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Five more movie nightclubs we’d like to visit

Five more movie nightclubs we’d like to visit (photo)

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Last week, we told you about Silencio, David Lynch‘s new nightclub in Paris, based on a spot first featured in his 2001 film “Mulholland Drive.” Our excitement over this new venue got us thinking: what other fictional nightclubs deserve to be converted to real working establishments? Fertile ground for a list, says I.

So here we go. The list is entirely subjective and based on only one rule: no real places. Since this all started with a director taking a fantasy and making it a reality, this piece had to work the same way. Picking places that really existed would be cheating. Hence you won’t find 2001 Odyssey Disco from “Saturday Night Fever” below; it was an actual Brooklyn dance club (at 802 64th Street) spruced up with a little movie magic (the production brought in the signature light-up floor).

In one case, someone already has granted our wish and made one of these places. But it’s in Morocco, so for the time being, it’s going to remain a pipe dream. But that’s fine. If reality was exotic and exciting as the worlds depicted in these movies, we wouldn’t need to go to the movies in the first place. And now raise your glasses, for a toast to these great movie nightclubs.

Club Obi Wan
From “Indiana Jones and the Temple of Doom” (1984)
Directed by Steven Spielberg

I love that this is a movie nightclub that operates entirely on movie logic. Kate Capshaw’s Willie Scott is doing her show in 1935 Shanghai, and then she steps inside that dragon’s mouth and suddenly we’re transported into “Gold Diggers of Indiana Jones.” Dozens of tap dancers on an enormous set of stairs, all performing inside this tiny dragon head, in a space that none of the audience in the nightclub can see. Truly, this is a place where anything goes. Plus, show up on the right night at Club Obi Wan (yes, we all get the reference George Lucas, thank you) and you might get to sit at the table over from Indy himself; maybe you could invite him over and then give him something very exciting on the Lazy Susan.

The Silver Sandal
From “Swing Time” (1936)
Directed by George Stevens

Here’s another hotspot from the 1930s, which was clearly the Golden Age of Movie Nightclubs. With America suffocating under the Great Depression, movies lured audiences with tales of decadent escapism, replete with impossibly opulent nightclubs. These places look so expensive you wonder if the star could even afford to drink there. There are a lot of super-cool 1930s movie nightclubs — “Hot Voodoo,” anyone? — but if I’ve got to pick just one, I give the nod to The Silver Sandal from Fred Astaire and Ginger Rogers’ “Swing Time.” It’s just so grand with that cavernous ballroom, enormous dance floor, swooping staircases, and iconic art deco design elements. Boozing it up in a tuxedo while you take in an evening’s entertainment by Astaire and Rogers? There isn’t a single way that’s not awesome.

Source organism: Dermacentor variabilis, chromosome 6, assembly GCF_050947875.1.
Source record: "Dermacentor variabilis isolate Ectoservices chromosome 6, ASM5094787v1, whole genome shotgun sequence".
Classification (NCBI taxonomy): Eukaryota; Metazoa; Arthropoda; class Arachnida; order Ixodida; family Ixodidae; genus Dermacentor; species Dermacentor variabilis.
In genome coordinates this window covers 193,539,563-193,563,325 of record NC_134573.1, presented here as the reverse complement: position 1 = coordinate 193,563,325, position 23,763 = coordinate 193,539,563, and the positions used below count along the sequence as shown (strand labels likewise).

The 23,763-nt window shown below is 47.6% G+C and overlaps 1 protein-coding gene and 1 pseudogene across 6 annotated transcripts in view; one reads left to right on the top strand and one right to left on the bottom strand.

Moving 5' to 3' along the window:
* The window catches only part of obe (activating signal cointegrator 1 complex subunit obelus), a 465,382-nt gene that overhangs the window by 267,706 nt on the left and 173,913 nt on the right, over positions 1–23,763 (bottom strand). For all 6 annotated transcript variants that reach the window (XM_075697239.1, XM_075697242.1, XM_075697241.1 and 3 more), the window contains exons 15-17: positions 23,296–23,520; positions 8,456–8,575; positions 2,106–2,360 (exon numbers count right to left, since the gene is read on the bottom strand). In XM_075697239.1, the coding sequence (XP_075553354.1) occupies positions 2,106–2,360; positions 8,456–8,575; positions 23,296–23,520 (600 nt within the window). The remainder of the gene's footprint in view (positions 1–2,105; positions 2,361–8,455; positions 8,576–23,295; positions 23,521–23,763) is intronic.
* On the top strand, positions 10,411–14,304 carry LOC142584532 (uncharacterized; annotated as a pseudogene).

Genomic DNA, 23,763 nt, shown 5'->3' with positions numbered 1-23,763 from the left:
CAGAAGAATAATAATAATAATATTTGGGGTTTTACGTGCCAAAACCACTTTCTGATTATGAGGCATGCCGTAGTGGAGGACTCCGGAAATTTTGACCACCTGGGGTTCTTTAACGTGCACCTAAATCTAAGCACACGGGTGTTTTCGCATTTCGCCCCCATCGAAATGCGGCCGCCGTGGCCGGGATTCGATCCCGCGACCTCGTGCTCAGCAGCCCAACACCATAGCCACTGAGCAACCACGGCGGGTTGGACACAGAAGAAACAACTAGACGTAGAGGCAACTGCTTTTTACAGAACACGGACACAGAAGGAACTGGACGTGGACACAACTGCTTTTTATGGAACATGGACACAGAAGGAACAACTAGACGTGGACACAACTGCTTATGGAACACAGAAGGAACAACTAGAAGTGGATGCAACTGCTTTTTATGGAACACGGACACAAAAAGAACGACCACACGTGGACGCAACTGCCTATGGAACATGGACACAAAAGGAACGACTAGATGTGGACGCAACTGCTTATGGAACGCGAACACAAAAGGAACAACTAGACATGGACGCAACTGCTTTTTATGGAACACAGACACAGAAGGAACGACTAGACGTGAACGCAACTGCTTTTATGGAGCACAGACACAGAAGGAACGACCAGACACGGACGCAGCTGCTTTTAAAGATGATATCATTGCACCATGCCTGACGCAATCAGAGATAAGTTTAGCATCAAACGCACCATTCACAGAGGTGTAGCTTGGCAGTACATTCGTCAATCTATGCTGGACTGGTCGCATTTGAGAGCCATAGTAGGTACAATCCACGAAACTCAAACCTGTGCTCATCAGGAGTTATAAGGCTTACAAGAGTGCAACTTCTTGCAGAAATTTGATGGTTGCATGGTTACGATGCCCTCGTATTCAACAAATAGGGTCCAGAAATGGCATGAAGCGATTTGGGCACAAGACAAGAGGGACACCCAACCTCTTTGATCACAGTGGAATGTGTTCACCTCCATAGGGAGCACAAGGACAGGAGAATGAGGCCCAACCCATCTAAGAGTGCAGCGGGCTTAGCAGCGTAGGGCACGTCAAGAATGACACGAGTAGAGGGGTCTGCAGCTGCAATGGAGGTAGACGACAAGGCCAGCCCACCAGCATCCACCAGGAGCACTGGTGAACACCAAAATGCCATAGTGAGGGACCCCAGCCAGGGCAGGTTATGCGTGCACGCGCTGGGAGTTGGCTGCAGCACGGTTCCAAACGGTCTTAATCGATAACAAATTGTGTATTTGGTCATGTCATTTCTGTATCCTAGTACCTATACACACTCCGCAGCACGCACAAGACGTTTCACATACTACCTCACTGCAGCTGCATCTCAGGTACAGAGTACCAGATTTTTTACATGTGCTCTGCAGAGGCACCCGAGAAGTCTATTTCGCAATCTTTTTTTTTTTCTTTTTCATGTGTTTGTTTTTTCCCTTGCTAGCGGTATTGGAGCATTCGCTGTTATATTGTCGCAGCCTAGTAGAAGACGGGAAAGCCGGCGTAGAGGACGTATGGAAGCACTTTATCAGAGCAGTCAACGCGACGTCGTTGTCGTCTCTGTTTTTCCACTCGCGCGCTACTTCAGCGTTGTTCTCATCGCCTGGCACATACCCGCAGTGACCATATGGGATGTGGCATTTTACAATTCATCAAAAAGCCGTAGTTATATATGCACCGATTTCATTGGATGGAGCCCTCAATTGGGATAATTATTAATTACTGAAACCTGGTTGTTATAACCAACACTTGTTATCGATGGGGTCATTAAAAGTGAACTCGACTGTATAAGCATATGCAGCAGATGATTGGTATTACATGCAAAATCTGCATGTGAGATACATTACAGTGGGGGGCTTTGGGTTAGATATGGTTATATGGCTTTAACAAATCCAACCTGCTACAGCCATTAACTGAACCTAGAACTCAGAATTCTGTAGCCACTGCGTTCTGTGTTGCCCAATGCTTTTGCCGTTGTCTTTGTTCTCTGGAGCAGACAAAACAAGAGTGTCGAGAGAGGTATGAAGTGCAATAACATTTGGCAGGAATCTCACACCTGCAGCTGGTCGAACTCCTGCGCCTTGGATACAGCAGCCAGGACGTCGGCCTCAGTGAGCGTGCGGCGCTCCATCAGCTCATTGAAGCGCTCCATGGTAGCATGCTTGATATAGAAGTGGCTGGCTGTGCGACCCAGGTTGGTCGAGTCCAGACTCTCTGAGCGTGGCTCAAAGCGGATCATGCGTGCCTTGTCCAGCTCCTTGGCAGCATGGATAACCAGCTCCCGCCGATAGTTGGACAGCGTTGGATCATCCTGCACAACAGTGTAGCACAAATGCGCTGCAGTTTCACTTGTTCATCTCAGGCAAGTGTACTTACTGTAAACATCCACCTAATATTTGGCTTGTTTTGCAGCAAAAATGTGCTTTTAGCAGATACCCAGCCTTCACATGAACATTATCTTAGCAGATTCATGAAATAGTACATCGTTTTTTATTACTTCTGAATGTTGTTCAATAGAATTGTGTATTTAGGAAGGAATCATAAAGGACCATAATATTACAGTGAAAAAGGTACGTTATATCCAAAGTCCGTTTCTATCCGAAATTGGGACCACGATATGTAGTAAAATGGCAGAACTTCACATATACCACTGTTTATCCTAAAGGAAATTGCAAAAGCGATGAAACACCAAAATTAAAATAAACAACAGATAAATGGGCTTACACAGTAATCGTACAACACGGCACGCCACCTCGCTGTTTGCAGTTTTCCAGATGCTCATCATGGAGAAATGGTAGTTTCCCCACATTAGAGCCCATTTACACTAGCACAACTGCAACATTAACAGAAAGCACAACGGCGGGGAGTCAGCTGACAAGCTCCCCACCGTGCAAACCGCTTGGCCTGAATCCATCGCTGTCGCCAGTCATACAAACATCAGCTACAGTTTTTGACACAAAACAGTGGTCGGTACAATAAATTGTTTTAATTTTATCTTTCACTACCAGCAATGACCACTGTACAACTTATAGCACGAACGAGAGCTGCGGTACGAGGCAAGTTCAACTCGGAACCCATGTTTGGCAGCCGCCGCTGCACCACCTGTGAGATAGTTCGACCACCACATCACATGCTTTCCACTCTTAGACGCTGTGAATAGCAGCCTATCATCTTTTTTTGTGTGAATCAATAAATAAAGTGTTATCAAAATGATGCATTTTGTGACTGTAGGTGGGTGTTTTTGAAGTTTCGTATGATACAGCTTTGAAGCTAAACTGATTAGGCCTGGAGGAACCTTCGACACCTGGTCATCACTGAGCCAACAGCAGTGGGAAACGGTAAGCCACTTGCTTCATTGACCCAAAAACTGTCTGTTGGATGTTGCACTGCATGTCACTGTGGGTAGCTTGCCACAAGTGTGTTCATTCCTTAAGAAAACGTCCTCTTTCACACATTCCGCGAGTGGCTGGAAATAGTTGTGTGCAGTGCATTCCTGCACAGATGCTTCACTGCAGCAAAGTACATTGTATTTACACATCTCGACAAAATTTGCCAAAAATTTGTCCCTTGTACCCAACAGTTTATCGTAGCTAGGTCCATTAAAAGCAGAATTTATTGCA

The Cell Block
From “Cocktail” (1988)
Directed by Roger Donaldson

See, this one could only exist in the movies too. The Cell Block, a jail-themed dance hall where people pay a massive cover to… stand around quietly and listen to the bartender recite poetry? Hooooookay Hollywood screenwriters, whatever you say. Of course, the guy serving the verses and vodka is none other than Tom Cruise, and let’s face it: if you heard Cruise was tending bar in town, you’d show up. Plus, Cruise and Bryan Brown’s mixology floor show, complete with bottle tossing, hip shaking, terrible-looking Turquoise Blue drinks, is super cool. (admit it: you’ve tried to copy their moves at least once. C’mon, just fess up. We all have.) Of course it takes Cruise and Brown about ten minutes to make one drink, and they seem to be the only two bartenders serving a club with hundreds of customers. Wait, why do I want to go to this place again?

Rick’s Cafe Americain
From “Casablanca” (1942)
Directed by Michael Curtiz

Obvious? Yes. But how can I leave off the most famous gin joint in all the world?
Granted, having to share the space at the bar with Nazi officers is a major downside. But Rick’s Cafe Americain is the site for one of romantic movies ever made, and everyone, man or woman, who’s ever seen the film has fantasized about going there in 1942 and falling in love at the roulette wheel while Dooley Wilson’s Sam sings “As Time Goes By.” How many “beautiful friendships” have blossomed metaphorically at Rick’s, over date nights at the local repertory house? More than I can imagine; it is one of the signature locations in all of the movies. And, hey, if you do happen to find yourself in Morocco, be sure to visit Rick’s Cafe Casablanca, built in 2004 as a monument to Humphrey Bogart’s joint. It’s got a bar, a full menu, and, of course, a piano player. He takes requests.

Hot Traxx
From “Boogie Nights” (1997)
Directed by Paul Thomas Anderson

It’s no 2001 Odyssey Disco, but it’ll do. Plus it has porn stars. Hot Traxx is the Odyssey-esque club that serves as the setting for the amazing opening to Paul Thomas Anderson’s “Boogie Nights.” Maybe it’s just the vibe bleeding off the endless long take that Anderson uses to capture the scene, but the place looks so freaking cool; the lighted floor, the stage, the Christmas lights hung throughout. Clearly Maurice (Luis Guzmán) has excellent taste, which is why folks like Jack Horner (Burt Reynolds) and Amber Waves (Julianne Moore) like to hang out there. And since Rollergirl (Heather Graham) can wear her skates in there, you know their dress code policy is lax. Good atmosphere, good tunes, and you could do the hustle with John C. Reilly’s Reed Rothchild while Mark Wahlberg buses your dirty dishes. Sign me up.

What movie nightclub would you like to visit? Tell us in the comments below or on Twitter and Facebook!



Reminders that the ’90s were a thing

"The Place We Live" is available for a Jessie Spano-level binge on Comedy Crib.

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GIFs via Giphy

Unless you stopped paying attention to the world at large in 1989, you are of course aware that the ’90s are having their pop cultural second coming. Nobody is more acutely aware of this than Dara Katz and Betsy Kenney, two comedians who met doing improv comedy and have just made their Comedy Crib debut with the hilarious ’90s TV throwback series, The Place We Live.

IFC: How would you describe “The Place We Live” to a fancy network executive you just met in an elevator?

Dara: It’s everything you loved–or loved to hate—from Melrose Place and 90210 but condensed to five minutes, funny (on purpose) and totally absurd.